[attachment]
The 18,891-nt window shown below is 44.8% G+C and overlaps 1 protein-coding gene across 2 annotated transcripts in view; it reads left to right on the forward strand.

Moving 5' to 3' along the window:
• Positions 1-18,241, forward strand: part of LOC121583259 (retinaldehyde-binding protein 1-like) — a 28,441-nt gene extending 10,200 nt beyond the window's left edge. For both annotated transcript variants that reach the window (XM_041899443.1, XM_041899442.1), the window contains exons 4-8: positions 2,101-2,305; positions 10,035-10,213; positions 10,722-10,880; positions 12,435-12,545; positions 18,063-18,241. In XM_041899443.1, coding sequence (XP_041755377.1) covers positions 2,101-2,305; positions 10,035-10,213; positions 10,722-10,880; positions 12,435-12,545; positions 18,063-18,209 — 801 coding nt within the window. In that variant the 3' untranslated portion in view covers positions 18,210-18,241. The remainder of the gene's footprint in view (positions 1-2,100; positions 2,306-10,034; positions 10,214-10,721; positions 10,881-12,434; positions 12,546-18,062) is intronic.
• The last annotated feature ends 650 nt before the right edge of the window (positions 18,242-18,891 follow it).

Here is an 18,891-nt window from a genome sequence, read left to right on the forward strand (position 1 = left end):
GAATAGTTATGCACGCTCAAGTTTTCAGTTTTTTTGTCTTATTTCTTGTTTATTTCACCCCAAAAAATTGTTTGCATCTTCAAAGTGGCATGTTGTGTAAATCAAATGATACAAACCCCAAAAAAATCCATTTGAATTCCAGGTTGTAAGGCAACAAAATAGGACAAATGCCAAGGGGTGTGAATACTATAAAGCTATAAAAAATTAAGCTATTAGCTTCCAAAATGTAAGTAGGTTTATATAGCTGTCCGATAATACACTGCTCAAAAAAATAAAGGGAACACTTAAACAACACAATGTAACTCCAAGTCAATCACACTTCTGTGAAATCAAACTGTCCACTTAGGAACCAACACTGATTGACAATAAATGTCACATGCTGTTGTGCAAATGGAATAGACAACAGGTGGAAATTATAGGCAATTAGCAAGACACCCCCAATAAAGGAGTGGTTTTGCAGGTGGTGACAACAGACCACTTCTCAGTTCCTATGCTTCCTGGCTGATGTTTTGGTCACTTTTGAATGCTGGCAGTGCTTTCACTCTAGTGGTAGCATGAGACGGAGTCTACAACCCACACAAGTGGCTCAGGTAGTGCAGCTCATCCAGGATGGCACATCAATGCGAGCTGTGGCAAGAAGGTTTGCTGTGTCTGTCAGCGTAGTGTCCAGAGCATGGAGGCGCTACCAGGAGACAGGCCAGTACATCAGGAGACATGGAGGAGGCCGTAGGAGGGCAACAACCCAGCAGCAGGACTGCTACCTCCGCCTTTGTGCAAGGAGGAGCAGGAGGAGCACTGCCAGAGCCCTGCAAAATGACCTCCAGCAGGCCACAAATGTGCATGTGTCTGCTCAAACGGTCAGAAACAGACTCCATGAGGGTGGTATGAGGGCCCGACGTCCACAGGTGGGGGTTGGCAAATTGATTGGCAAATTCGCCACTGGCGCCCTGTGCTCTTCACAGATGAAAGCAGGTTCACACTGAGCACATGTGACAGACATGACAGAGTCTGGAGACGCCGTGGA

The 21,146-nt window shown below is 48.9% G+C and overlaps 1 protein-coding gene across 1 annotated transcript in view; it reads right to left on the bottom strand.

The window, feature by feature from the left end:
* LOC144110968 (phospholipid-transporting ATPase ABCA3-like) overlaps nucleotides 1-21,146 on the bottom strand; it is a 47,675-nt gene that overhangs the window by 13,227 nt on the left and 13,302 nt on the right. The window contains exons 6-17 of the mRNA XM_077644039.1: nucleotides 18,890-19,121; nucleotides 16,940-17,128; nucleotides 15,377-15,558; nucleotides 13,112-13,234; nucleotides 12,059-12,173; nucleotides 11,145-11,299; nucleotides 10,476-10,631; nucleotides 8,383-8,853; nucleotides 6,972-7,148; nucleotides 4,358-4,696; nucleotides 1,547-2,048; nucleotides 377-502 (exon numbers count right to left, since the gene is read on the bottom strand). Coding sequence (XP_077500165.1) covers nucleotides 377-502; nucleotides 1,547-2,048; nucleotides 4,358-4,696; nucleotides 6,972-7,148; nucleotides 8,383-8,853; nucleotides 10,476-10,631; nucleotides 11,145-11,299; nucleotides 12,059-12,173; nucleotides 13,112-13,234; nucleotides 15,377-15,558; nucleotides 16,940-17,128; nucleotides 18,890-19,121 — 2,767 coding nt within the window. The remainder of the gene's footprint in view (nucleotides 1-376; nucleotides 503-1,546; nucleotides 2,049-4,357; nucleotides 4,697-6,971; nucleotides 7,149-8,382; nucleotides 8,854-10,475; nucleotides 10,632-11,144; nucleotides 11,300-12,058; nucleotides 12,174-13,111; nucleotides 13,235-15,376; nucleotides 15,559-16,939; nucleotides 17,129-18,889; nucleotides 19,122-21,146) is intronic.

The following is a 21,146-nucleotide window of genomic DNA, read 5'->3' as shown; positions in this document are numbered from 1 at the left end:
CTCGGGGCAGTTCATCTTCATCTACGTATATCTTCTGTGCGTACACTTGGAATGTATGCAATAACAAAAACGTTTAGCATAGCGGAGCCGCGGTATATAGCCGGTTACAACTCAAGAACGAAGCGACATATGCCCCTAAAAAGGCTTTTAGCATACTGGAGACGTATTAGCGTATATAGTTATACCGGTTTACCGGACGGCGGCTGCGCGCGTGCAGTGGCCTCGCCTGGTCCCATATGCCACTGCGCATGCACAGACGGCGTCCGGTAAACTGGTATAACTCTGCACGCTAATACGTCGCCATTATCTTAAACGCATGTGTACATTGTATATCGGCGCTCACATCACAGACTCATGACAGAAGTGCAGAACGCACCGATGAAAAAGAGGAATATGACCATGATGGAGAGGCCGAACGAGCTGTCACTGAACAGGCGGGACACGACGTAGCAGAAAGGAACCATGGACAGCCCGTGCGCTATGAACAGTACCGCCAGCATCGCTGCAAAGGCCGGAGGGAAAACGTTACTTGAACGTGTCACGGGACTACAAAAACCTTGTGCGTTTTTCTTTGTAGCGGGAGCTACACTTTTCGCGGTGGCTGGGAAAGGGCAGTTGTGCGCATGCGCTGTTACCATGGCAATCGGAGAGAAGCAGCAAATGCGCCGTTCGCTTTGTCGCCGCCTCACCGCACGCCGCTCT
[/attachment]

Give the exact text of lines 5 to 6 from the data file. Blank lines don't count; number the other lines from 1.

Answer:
Here is an 18,891-nt window from a genome sequence, read left to right on the forward strand (position 1 = left end):
GAATAGTTATGCACGCTCAAGTTTTCAGTTTTTTTGTCTTATTTCTTGTTTATTTCACCCCAAAAAATTGTTTGCATCTTCAAAGTGGCATGTTGTGTAAATCAAATGATACAAACCCCAAAAAAATCCATTTGAATTCCAGGTTGTAAGGCAACAAAATAGGACAAATGCCAAGGGGTGTGAATACTATAAAGCTATAAAAAATTAAGCTATTAGCTTCCAAAATGTAAGTAGGTTTATATAGCTGTCCGATAATACACTGCTCAAAAAAATAAAGGGAACACTTAAACAACACAATGTAACTCCAAGTCAATCACACTTCTGTGAAATCAAACTGTCCACTTAGGAACCAACACTGATTGACAATAAATGTCACATGCTGTTGTGCAAATGGAATAGACAACAGGTGGAAATTATAGGCAATTAGCAAGACACCCCCAATAAAGGAGTGGTTTTGCAGGTGGTGACAACAGACCACTTCTCAGTTCCTATGCTTCCTGGCTGATGTTTTGGTCACTTTTGAATGCTGGCAGTGCTTTCACTCTAGTGGTAGCATGAGACGGAGTCTACAACCCACACAAGTGGCTCAGGTAGTGCAGCTCATCCAGGATGGCACATCAATGCGAGCTGTGGCAAGAAGGTTTGCTGTGTCTGTCAGCGTAGTGTCCAGAGCATGGAGGCGCTACCAGGAGACAGGCCAGTACATCAGGAGACATGGAGGAGGCCGTAGGAGGGCAACAACCCAGCAGCAGGACTGCTACCTCCGCCTTTGTGCAAGGAGGAGCAGGAGGAGCACTGCCAGAGCCCTGCAAAATGACCTCCAGCAGGCCACAAATGTGCATGTGTCTGCTCAAACGGTCAGAAACAGACTCCATGAGGGTGGTATGAGGGCCCGACGTCCACAGGTGGGGGTTGGCAAATTGATTGGCAAATTCGCCACTGGCGCCCTGTGCTCTTCACAGATGAAAGCAGGTTCACACTGAGCACATGTGACAGACATGACAGAGTCTGGAGACGCCGTGGA